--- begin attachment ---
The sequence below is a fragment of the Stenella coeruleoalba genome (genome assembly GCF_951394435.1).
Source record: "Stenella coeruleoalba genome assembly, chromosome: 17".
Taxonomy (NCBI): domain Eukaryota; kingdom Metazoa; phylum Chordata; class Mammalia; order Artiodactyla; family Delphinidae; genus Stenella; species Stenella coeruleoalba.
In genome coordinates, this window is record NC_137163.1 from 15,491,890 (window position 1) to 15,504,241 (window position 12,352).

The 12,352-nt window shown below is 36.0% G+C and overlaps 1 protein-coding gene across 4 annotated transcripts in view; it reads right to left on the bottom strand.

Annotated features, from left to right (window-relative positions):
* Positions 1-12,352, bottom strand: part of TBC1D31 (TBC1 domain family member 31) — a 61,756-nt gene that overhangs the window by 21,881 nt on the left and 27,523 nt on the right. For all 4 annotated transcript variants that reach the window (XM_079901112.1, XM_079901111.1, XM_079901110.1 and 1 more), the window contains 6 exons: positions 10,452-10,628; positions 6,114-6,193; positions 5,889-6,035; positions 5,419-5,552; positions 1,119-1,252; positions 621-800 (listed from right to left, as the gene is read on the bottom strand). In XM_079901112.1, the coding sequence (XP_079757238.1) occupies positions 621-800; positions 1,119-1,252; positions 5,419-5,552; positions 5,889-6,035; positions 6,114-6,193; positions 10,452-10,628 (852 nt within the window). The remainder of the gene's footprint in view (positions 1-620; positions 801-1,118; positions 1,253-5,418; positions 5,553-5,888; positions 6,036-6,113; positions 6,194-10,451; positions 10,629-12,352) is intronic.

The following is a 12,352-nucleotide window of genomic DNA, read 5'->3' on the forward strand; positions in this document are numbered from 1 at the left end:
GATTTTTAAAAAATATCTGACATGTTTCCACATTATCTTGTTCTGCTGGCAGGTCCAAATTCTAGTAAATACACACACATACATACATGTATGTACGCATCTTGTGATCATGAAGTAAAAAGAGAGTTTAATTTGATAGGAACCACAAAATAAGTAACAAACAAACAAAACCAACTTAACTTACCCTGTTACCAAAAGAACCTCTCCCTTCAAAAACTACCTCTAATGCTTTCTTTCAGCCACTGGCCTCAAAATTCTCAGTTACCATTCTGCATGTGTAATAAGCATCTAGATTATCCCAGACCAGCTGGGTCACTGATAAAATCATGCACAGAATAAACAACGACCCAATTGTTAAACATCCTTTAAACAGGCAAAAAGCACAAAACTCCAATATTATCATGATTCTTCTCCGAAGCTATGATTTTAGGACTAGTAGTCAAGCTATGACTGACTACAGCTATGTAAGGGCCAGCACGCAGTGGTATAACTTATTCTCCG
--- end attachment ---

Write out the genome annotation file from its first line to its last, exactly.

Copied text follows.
The sequence below is a fragment of the Stenella coeruleoalba genome (genome assembly GCF_951394435.1).
Source record: "Stenella coeruleoalba genome assembly, chromosome: 17".
Taxonomy (NCBI): domain Eukaryota; kingdom Metazoa; phylum Chordata; class Mammalia; order Artiodactyla; family Delphinidae; genus Stenella; species Stenella coeruleoalba.
In genome coordinates, this window is record NC_137163.1 from 15,491,890 (window position 1) to 15,504,241 (window position 12,352).

The 12,352-nt window shown below is 36.0% G+C and overlaps 1 protein-coding gene across 4 annotated transcripts in view; it reads right to left on the bottom strand.

Annotated features, from left to right (window-relative positions):
* Positions 1-12,352, bottom strand: part of TBC1D31 (TBC1 domain family member 31) — a 61,756-nt gene that overhangs the window by 21,881 nt on the left and 27,523 nt on the right. For all 4 annotated transcript variants that reach the window (XM_079901112.1, XM_079901111.1, XM_079901110.1 and 1 more), the window contains 6 exons: positions 10,452-10,628; positions 6,114-6,193; positions 5,889-6,035; positions 5,419-5,552; positions 1,119-1,252; positions 621-800 (listed from right to left, as the gene is read on the bottom strand). In XM_079901112.1, the coding sequence (XP_079757238.1) occupies positions 621-800; positions 1,119-1,252; positions 5,419-5,552; positions 5,889-6,035; positions 6,114-6,193; positions 10,452-10,628 (852 nt within the window). The remainder of the gene's footprint in view (positions 1-620; positions 801-1,118; positions 1,253-5,418; positions 5,553-5,888; positions 6,036-6,113; positions 6,194-10,451; positions 10,629-12,352) is intronic.

The following is a 12,352-nucleotide window of genomic DNA, read 5'->3' on the forward strand; positions in this document are numbered from 1 at the left end:
GATTTTTAAAAAATATCTGACATGTTTCCACATTATCTTGTTCTGCTGGCAGGTCCAAATTCTAGTAAATACACACACATACATACATGTATGTACGCATCTTGTGATCATGAAGTAAAAAGAGAGTTTAATTTGATAGGAACCACAAAATAAGTAACAAACAAACAAAACCAACTTAACTTACCCTGTTACCAAAAGAACCTCTCCCTTCAAAAACTACCTCTAATGCTTTCTTTCAGCCACTGGCCTCAAAATTCTCAGTTACCATTCTGCATGTGTAATAAGCATCTAGATTATCCCAGACCAGCTGGGTCACTGATAAAATCATGCACAGAATAAACAACGACCCAATTGTTAAACATCCTTTAAACAGGCAAAAAGCACAAAACTCCAATATTATCATGATTCTTCTCCGAAGCTATGATTTTAGGACTAGTAGTCAAGCTATGACTGACTACAGCTATGTAAGGGCCAGCACGCAGTGGTATAACTTATTCTCCG